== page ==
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Am I a feminist?
I never used to think of myself as a feminist. Feminists are man haters, right? Angry, bra burning man haters.
I will happily now raise my hands and admit I was wrong (and that doesn’t happen too often!)
I am a feminist and turns out I always have been. I just believed in all the stereotypes, which of course now I fully realise is just radicalism. I’m sure you’ve heard them all before:
‘Feminists hate men’
‘Feminists don’t wear bras, or skirt or heels, or anything else considered to be remotely feminine.’
‘Feminists don’t shave their legs/armpits.’
‘Feminists are just angry over fictional issues.’
‘Feminism is just a ‘phase’.’
… and on the list goes.
I don’t think I was taken in by it, as in all honesty, I didn’t feel like I personally had ever been affected negatively for my gender. Maybe that’s a selfish mindset, but I just didn’t feel like being a woman was an issue for me.
Then something changed:
I had a daughter.
Feminism for our children
As all parent’s know, we want the world for our children. We want them to do and be whatever they want and desire. And I want to bring Little K up to believe that if she works hard, then she can succeed.
This brought feminism and equality into a new light for me. I want her to have every opportunity available to her and I think that all children deserve this basic right.
I want her to know that she has the capability to be just as clever, just as brave, just as strong as any boy. She is currently so inquisitive and eager to learn, I never want this to end. I hope to bring her up in a society that allows her to grow in whichever way she chooses.
I want her to grow up with the sky as her limit. My best friend bought her this* book when she was still a baby
and it is absolutely wonderful. From this, I have been inspired. I have been collecting an array of books for as she grows up, and to be honest, I have been reading them and am finding them rather inspirational myself!
These are my favourites:
Little People, Big Dreams Series* (maybe I’m not looking in the right place, but I haven’t seen any of these that relate to boys… Perhaps it should be renamed Little Girls, Big Dreams…. Ooh Controversial!) We have the indicisual books but can be preordered as full collections.
Fantastically Great Women who changed the World* by Kate Pankhurst (yes she is an actual relation! Emmeline was her great, great, grandfather’s, brother’s, son’s wife…)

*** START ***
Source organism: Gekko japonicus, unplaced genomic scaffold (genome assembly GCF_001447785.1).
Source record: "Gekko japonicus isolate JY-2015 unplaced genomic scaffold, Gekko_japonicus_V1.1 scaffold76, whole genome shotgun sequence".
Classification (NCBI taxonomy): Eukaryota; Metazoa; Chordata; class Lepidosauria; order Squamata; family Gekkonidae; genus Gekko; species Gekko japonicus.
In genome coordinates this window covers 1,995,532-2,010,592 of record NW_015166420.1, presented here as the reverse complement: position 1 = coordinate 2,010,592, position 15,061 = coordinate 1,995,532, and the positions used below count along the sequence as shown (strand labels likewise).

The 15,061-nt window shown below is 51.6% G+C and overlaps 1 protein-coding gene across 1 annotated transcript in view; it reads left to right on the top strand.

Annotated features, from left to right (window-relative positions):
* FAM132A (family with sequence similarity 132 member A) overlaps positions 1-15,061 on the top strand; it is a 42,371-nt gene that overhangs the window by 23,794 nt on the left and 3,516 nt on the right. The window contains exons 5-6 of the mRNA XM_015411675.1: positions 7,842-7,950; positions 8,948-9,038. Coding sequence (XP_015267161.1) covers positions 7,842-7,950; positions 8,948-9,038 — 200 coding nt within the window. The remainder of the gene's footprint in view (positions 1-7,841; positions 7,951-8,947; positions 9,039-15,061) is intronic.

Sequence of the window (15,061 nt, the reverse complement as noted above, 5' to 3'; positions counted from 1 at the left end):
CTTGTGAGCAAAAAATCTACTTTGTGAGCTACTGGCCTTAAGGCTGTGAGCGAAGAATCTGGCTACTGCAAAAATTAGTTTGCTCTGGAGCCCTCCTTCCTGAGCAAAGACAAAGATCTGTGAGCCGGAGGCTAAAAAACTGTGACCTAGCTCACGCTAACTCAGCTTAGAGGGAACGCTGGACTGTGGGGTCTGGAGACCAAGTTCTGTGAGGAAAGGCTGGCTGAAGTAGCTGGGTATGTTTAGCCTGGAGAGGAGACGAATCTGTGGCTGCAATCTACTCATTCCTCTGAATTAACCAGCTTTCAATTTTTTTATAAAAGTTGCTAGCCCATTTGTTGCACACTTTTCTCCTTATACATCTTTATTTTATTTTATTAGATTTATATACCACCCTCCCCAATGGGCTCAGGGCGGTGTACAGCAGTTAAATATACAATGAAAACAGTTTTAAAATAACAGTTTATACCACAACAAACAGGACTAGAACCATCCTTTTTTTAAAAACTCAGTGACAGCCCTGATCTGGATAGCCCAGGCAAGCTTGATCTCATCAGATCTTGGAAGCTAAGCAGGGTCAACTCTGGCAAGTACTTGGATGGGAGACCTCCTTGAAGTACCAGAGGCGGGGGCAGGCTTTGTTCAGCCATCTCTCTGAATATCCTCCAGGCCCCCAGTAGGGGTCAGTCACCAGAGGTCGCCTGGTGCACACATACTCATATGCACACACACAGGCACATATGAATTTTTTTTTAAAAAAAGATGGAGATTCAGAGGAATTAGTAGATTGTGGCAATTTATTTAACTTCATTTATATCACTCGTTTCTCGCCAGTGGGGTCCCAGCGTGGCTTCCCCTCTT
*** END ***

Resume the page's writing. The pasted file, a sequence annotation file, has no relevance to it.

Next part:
I Know a Woman* by Kate Hodges
And of course, for the boys:
Stories for Boys who Dare to be Different* by Ben Brooks
Don’t get me wrong, Little K goes to ballet classes, and she enjoys wearing pink fairy dresses. But as soon as she is old enough then we will also be enrolling her in football sessions. And had she been a boy, I would have taken him to ballet classes also! Equality works both ways remember. Why shouldn’t a boy dance? Look at Billy Elliott!
Feminism in the Workplace
My company recently opened an event for young women entering the industry which I was able to attend and I was shocked to hear the experiences that these women had had to go through. One in particular was point blank told by a previous employer that her career wouldn’t continue in the way she chose because ‘although you’ve got all the experience, women just don’t do that.’ This was in 2015. I was shocked. I could not believe that this was happening so blatantly in recent years. Again, as I had never face this type of setback, I just didn’t think it was happening. I believed the stereotype. I believed that these ‘feminists’ were just moaning about issues that weren’t as big as they made them out to be. And for that I will apologise.
As I was writing this post, I received an email from my boss with an article from The Sunday Times entitled Sexism in the City which opened with the below:
‘After the only woman on the trading floor at a City investment bank received her bonus, her boss shouted out: “Now she can get a boob job!” That wasn’t in the 1970s; it was last year.’
The Sunday Times, March 4 2018, 12:01am.
This is not OK. Other than her boss being anything other than downright stupid, no-one should ever have to be spoken with such disrespect. How much longer can we dismiss these insults as jokes and banter?
I would be mortified if I was ever treated as such in my work place, and even more so if Little K was when she grows up.
I know that gender parity will not happen overnight. But it will happen.
Dictionary definition of Feminist:
a person who supports feminism.
Dictionary definition of Feminism:
the advocacy of women’s rights on the ground of the equality of the sexes.
So, am I a feminist? Yes.
With International Women’s Day taking place tomorrow (8th March 2018), take some time to think about what you would like to commit to in the hope of achieving gender equality. You can find some inspiration here.
I hope you too can get involved and #PressforProgress.